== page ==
A Philosophy of Writing Poems

irony

A Philosophy of Writing Poems

The irony is the amount of time spent listening.
The sheer volume of news, truth and lies,
swan songs and manifestos, the walls of words,
and yes, the windows too, knowing each conversation
is a bit part, a brush stroke, and you have no idea
what the truth is or is not until
you have saturated your mind and soul with them, until
you are drunk with them, staggering from their weight,
swept up in Dorothy’s tornado, deafened by the wind of them.

It is only then, bludgeoned and almost senseless,
you can sort them out, not by facts and figures,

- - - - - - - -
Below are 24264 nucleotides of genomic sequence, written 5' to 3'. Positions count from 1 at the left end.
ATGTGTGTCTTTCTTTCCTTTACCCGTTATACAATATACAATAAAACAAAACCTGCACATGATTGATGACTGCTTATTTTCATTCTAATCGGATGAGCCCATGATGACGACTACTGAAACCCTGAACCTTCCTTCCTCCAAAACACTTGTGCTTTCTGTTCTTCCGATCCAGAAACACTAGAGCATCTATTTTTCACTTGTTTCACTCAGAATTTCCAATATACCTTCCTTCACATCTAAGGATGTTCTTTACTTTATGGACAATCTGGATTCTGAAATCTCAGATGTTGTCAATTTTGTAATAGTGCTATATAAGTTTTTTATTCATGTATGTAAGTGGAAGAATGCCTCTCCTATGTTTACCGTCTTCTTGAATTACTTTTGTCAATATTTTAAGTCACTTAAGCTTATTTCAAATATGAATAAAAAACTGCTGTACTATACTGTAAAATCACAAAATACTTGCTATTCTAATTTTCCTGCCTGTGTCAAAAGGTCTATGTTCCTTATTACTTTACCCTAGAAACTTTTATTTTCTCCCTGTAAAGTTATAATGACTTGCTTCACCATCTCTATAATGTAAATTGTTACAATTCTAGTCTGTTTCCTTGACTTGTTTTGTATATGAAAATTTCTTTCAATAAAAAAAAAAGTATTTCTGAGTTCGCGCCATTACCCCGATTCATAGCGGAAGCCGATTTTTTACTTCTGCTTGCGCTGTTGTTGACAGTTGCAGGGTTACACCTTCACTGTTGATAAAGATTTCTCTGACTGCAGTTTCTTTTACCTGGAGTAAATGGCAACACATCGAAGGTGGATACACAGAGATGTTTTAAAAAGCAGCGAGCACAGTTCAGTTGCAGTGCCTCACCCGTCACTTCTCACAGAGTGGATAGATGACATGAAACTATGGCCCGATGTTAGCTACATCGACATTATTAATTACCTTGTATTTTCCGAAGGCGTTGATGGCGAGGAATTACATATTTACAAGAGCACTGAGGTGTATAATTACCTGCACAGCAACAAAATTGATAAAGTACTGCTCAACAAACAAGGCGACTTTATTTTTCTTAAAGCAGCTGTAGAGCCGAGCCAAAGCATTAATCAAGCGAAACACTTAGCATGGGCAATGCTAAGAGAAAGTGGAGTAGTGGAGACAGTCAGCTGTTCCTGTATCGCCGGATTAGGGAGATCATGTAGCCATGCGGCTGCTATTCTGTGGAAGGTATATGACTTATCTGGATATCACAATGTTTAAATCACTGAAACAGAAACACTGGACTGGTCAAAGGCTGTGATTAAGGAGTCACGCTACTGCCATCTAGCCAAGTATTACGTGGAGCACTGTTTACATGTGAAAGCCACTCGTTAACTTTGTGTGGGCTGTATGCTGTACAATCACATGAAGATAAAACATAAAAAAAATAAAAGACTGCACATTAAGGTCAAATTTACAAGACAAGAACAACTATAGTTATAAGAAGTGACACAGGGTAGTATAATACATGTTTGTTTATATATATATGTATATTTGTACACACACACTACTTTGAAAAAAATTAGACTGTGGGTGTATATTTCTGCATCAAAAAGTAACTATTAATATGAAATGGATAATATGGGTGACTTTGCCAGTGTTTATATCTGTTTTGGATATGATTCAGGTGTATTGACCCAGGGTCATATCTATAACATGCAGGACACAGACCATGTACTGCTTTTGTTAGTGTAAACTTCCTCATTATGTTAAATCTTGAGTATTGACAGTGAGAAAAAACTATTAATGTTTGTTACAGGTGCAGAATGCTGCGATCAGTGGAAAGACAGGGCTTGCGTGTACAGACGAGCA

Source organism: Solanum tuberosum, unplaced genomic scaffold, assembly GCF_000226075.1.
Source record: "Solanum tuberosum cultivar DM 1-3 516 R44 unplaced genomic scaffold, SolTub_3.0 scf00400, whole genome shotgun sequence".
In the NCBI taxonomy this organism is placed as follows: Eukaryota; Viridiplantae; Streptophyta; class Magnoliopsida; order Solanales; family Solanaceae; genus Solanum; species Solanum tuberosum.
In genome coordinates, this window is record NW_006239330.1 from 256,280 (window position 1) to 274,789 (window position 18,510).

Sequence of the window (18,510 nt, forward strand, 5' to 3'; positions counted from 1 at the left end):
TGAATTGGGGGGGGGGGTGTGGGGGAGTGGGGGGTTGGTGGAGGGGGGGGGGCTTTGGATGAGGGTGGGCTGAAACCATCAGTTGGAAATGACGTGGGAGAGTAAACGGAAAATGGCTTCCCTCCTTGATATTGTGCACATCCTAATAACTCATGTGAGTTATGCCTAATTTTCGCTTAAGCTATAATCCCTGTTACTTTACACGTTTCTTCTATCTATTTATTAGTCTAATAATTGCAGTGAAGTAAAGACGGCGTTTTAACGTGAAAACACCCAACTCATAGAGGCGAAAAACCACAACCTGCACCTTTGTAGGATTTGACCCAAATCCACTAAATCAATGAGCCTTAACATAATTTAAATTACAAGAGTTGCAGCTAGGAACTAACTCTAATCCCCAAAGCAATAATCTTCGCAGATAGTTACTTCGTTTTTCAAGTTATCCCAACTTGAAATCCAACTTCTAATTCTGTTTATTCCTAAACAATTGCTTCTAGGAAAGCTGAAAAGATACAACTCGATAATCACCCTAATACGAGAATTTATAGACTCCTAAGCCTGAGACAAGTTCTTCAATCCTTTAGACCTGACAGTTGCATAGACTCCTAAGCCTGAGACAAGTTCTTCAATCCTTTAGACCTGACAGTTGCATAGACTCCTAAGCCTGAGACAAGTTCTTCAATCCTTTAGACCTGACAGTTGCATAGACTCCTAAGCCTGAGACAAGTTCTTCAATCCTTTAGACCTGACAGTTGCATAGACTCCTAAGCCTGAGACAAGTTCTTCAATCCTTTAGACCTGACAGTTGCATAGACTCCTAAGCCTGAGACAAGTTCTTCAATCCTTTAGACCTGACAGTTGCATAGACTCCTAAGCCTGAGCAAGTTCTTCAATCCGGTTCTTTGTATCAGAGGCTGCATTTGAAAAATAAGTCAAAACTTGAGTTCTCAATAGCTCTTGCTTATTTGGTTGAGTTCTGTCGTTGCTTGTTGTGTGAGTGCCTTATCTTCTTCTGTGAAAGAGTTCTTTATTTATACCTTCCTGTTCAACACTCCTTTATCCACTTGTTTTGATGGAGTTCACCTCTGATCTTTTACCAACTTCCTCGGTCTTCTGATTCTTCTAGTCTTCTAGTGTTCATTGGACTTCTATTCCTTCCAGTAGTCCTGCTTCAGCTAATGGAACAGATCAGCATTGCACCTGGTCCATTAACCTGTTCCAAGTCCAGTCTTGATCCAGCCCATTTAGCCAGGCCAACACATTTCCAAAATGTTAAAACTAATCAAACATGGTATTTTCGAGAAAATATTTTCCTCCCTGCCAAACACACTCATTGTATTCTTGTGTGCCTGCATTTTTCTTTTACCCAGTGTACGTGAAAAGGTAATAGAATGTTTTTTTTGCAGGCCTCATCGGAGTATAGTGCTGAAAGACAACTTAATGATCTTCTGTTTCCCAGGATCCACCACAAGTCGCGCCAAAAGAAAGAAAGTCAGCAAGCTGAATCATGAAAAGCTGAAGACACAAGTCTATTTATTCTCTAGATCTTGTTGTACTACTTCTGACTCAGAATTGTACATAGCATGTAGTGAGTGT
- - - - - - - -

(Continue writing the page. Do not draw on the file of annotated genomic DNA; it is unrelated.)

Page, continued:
or even truth and lies, but to their essence,
whatever that may be, like wheat from the chaff, they fall.

You are merely the gatherer.

About this poem. 

For me, poetry has always been about figuring out. And then cutting the answer down to an essence. In a way, the two are diametrically opposed. But that’s how I do it.

Tom

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